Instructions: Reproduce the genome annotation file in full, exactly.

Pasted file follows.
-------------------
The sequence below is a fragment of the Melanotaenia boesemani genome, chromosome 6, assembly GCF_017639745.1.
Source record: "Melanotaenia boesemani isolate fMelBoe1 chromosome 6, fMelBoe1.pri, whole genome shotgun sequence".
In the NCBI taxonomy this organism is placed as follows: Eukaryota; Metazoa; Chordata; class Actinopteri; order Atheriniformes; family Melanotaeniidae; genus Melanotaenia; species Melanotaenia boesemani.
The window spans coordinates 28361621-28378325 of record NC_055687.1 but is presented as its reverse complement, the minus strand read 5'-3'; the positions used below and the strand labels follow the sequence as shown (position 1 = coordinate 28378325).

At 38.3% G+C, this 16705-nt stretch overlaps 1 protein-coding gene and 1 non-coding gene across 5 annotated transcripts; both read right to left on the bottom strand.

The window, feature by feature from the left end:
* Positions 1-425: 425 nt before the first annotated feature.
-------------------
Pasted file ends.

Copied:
The sequence below is a fragment of the Melanotaenia boesemani genome, chromosome 6, assembly GCF_017639745.1.
Source record: "Melanotaenia boesemani isolate fMelBoe1 chromosome 6, fMelBoe1.pri, whole genome shotgun sequence".
In the NCBI taxonomy this organism is placed as follows: Eukaryota; Metazoa; Chordata; class Actinopteri; order Atheriniformes; family Melanotaeniidae; genus Melanotaenia; species Melanotaenia boesemani.
The window spans coordinates 28361621-28378325 of record NC_055687.1 but is presented as its reverse complement, the minus strand read 5'-3'; the positions used below and the strand labels follow the sequence as shown (position 1 = coordinate 28378325).

At 38.3% G+C, this 16705-nt stretch overlaps 1 protein-coding gene and 1 non-coding gene across 5 annotated transcripts; both read right to left on the bottom strand.

The window, feature by feature from the left end:
* Positions 1-425: 425 nt before the first annotated feature.